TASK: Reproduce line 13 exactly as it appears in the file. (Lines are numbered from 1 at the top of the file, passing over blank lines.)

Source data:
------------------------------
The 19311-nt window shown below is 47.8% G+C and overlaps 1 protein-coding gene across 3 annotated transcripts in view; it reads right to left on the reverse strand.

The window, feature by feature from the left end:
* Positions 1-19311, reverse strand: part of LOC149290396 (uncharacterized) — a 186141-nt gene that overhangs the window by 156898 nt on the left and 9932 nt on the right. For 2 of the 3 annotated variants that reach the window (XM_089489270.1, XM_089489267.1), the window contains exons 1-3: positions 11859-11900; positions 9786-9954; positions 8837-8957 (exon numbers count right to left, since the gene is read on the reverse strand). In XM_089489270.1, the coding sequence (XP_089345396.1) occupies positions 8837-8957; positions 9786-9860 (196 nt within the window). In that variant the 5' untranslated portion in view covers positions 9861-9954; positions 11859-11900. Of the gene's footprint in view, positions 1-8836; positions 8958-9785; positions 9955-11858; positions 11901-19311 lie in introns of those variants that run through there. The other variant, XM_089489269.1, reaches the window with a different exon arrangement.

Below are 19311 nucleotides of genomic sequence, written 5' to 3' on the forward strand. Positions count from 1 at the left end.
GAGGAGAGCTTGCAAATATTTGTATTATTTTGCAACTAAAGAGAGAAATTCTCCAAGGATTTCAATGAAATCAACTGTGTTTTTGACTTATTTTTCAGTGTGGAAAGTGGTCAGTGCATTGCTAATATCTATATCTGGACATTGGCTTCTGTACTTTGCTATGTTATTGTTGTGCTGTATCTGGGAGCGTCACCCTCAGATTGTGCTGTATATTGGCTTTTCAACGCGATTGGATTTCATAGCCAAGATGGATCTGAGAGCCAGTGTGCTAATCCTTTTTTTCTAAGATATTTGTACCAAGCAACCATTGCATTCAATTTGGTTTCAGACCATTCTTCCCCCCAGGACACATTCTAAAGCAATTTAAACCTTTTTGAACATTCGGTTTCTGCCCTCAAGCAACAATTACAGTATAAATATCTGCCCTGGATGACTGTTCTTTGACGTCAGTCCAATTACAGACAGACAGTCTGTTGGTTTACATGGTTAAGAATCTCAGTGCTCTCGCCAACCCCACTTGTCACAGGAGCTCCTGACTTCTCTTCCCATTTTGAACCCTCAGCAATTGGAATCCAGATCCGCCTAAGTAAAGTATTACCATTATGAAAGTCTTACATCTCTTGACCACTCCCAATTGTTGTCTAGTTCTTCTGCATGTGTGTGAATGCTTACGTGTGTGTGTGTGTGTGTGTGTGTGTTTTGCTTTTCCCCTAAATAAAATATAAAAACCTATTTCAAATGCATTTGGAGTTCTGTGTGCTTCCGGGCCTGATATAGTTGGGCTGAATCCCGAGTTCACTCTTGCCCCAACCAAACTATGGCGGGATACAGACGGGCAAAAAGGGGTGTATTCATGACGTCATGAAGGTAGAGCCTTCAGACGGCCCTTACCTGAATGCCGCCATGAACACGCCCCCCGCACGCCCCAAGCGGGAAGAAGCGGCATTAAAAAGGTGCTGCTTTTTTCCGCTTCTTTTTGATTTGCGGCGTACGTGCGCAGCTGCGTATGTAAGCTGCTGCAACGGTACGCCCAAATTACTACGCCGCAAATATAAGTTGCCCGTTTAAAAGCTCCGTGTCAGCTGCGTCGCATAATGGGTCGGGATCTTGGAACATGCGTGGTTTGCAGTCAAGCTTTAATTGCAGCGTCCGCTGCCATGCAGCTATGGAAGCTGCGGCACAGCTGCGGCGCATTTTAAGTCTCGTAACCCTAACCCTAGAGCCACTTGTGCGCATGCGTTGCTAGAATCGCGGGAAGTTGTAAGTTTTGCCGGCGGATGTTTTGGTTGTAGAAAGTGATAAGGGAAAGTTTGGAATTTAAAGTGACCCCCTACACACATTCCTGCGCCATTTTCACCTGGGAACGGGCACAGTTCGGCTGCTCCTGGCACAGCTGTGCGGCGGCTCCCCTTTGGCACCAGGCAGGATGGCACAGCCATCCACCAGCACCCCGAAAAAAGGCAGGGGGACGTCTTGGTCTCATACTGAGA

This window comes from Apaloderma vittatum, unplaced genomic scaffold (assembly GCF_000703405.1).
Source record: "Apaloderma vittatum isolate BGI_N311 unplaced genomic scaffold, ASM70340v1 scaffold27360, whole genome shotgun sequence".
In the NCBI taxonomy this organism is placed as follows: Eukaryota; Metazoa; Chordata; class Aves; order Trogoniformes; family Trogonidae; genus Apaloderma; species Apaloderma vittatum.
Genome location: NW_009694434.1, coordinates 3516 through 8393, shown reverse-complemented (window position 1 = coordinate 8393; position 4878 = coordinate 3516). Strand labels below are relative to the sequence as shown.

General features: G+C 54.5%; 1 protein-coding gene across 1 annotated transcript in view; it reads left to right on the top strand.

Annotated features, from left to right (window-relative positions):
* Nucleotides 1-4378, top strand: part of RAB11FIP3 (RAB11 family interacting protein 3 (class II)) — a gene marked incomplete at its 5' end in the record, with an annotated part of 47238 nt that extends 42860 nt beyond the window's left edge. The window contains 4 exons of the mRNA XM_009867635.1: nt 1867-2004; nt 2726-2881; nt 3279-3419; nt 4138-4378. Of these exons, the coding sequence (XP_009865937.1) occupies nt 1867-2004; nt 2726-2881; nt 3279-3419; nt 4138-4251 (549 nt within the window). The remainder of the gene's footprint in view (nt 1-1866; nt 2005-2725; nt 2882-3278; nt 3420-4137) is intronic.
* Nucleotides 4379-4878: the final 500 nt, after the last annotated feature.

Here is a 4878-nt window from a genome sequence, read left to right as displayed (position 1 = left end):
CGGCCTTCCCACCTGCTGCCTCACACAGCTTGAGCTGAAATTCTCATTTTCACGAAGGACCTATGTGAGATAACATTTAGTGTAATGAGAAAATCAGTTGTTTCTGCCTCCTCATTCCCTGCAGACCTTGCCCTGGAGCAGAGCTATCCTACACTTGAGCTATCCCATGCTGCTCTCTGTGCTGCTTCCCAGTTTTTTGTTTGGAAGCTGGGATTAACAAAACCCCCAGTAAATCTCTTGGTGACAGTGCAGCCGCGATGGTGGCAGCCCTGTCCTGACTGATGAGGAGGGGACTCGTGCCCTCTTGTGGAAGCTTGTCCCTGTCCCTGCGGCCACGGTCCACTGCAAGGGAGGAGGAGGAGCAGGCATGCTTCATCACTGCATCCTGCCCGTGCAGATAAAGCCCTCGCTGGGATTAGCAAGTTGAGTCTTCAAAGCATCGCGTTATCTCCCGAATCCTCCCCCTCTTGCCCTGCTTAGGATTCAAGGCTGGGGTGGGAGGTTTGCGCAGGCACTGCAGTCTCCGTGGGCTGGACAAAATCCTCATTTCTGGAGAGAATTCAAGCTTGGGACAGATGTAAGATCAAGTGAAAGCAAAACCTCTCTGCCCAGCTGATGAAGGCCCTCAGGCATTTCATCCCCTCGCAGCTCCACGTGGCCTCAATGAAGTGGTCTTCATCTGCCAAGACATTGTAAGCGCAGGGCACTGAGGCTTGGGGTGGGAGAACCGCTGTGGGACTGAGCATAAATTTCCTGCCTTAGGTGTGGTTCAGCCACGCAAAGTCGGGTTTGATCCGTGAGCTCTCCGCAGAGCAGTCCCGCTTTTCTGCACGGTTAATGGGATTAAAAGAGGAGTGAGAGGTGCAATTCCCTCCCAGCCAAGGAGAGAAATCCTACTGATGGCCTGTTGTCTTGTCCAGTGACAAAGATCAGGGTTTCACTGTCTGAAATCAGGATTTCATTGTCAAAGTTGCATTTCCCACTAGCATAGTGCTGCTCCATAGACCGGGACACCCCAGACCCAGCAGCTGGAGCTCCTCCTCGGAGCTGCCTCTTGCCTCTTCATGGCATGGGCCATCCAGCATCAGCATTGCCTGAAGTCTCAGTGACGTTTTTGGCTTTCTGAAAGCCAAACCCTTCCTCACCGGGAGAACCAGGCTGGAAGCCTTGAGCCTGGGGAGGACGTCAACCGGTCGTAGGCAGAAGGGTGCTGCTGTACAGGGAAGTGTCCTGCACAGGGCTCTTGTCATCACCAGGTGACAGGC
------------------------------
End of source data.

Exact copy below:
* Nucleotides 4379-4878: the final 500 nt, after the last annotated feature.